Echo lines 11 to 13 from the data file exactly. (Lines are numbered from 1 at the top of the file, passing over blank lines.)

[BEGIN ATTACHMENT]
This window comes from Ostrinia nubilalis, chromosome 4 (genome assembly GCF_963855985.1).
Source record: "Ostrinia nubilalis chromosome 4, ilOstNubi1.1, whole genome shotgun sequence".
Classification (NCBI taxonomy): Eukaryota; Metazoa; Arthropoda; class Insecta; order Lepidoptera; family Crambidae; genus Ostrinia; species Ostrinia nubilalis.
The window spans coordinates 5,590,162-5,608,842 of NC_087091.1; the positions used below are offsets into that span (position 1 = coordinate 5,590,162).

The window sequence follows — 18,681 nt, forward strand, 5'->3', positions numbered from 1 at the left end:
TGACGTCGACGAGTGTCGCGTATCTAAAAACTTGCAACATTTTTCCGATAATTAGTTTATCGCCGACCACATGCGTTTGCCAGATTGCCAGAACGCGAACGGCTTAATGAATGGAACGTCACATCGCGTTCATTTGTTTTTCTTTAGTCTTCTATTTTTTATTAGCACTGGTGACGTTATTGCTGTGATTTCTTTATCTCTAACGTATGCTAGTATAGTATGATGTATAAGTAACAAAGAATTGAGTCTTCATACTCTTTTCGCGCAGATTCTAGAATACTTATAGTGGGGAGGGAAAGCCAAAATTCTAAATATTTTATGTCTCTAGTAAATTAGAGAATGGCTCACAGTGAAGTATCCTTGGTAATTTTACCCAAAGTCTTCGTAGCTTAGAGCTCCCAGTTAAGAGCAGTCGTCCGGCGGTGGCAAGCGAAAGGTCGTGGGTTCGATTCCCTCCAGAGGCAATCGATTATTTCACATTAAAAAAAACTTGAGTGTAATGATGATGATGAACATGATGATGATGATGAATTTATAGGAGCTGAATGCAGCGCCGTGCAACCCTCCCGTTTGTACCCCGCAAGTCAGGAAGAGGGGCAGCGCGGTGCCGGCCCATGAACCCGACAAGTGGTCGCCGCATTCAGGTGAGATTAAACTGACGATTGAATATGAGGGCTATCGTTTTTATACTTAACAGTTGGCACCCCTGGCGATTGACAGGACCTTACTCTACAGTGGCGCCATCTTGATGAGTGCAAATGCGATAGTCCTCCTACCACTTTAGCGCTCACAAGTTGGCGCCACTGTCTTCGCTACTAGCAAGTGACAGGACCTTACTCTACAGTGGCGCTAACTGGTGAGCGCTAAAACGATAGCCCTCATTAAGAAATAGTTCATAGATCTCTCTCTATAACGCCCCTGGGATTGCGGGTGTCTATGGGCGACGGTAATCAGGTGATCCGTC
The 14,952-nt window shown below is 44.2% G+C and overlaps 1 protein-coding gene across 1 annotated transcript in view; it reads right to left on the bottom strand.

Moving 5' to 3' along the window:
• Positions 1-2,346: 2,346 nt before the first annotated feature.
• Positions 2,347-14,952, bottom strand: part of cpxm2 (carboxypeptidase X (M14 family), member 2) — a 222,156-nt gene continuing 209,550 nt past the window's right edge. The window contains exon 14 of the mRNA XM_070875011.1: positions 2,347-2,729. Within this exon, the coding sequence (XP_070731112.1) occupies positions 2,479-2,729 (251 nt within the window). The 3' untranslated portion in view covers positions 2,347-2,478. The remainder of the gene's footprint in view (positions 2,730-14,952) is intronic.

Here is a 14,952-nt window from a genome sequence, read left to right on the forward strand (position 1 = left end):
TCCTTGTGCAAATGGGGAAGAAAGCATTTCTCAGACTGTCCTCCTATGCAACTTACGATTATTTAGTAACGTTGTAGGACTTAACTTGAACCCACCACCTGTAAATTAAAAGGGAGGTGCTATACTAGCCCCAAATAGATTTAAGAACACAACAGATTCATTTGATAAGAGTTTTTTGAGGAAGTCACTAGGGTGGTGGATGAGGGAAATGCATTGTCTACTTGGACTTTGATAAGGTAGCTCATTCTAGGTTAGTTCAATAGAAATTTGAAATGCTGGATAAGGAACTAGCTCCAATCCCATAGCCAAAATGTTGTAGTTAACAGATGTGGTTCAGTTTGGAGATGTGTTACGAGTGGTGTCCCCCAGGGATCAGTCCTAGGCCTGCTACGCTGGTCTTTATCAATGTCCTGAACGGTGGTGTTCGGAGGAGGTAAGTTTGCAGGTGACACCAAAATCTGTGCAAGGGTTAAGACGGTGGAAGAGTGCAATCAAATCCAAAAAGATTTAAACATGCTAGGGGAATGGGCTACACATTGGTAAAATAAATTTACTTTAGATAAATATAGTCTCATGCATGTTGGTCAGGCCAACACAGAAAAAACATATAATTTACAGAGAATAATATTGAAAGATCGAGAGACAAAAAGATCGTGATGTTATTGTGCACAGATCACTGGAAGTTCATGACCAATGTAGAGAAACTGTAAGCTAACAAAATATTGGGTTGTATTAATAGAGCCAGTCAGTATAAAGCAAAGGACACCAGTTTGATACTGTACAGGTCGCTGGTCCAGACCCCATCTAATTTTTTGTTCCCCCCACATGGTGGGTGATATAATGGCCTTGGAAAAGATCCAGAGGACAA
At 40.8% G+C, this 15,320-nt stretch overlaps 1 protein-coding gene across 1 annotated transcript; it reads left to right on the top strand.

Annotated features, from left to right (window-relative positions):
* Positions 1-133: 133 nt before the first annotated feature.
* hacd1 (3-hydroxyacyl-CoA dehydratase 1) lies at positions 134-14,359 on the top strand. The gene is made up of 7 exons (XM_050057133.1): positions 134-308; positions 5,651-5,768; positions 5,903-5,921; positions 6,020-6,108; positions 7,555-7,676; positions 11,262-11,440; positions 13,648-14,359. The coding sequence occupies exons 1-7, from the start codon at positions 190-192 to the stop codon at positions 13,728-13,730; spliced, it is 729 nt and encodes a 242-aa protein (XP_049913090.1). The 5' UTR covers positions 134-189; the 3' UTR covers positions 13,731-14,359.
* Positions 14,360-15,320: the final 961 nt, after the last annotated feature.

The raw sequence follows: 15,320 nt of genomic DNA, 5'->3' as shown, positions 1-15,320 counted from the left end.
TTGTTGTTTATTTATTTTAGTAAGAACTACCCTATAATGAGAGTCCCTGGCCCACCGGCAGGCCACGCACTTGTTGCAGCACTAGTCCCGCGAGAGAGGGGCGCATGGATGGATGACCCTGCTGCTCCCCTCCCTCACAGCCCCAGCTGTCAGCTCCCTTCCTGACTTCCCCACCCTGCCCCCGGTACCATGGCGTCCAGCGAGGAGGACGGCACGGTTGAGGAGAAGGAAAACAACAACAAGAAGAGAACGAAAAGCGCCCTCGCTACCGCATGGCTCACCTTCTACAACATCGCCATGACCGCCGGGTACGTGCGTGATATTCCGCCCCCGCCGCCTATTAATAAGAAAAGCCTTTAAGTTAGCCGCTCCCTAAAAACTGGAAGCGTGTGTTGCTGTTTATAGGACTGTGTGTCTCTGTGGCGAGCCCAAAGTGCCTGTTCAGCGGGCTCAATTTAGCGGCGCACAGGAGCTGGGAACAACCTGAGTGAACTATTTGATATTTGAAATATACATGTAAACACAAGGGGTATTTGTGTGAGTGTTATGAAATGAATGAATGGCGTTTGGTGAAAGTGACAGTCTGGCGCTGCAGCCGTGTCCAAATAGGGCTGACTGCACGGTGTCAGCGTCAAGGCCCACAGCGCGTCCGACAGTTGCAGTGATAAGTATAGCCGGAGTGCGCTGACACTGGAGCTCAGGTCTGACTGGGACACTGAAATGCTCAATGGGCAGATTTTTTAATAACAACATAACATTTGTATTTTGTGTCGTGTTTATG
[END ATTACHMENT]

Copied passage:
Here is a 14,952-nt window from a genome sequence, read left to right on the forward strand (position 1 = left end):
TCCTTGTGCAAATGGGGAAGAAAGCATTTCTCAGACTGTCCTCCTATGCAACTTACGATTATTTAGTAACGTTGTAGGACTTAACTTGAACCCACCACCTGTAAATTAAAAGGGAGGTGCTATACTAGCCCCAAATAGATTTAAGAACACAACAGATTCATTTGATAAGAGTTTTTTGAGGAAGTCACTAGGGTGGTGGATGAGGGAAATGCATTGTCTACTTGGACTTTGATAAGGTAGCTCATTCTAGGTTAGTTCAATAGAAATTTGAAATGCTGGATAAGGAACTAGCTCCAATCCCATAGCCAAAATGTTGTAGTTAACAGATGTGGTTCAGTTTGGAGATGTGTTACGAGTGGTGTCCCCCAGGGATCAGTCCTAGGCCTGCTACGCTGGTCTTTATCAATGTCCTGAACGGTGGTGTTCGGAGGAGGTAAGTTTGCAGGTGACACCAAAATCTGTGCAAGGGTTAAGACGGTGGAAGAGTGCAATCAAATCCAAAAAGATTTAAACATGCTAGGGGAATGGGCTACACATTGGTAAAATAAATTTACTTTAGATAAATATAGTCTCATGCATGTTGGTCAGGCCAACACAGAAAAAACATATAATTTACAGAGAATAATATTGAAAGATCGAGAGACAAAAAGATCGTGATGTTATTGTGCACAGATCACTGGAAGTTCATGACCAATGTAGAGAAACTGTAAGCTAACAAAATATTGGGTTGTATTAATAGAGCCAGTCAGTATAAAGCAAAGGACACCAGTTTGATACTGTACAGGTCGCTGGTCCAGACCCCATCTAATTTTTTGTTCCCCCCACATGGTGGGTGATATAATGGCCTTGGAAAAGATCCAGAGGACAA
At 40.8% G+C, this 15,320-nt stretch overlaps 1 protein-coding gene across 1 annotated transcript; it reads left to right on the top strand.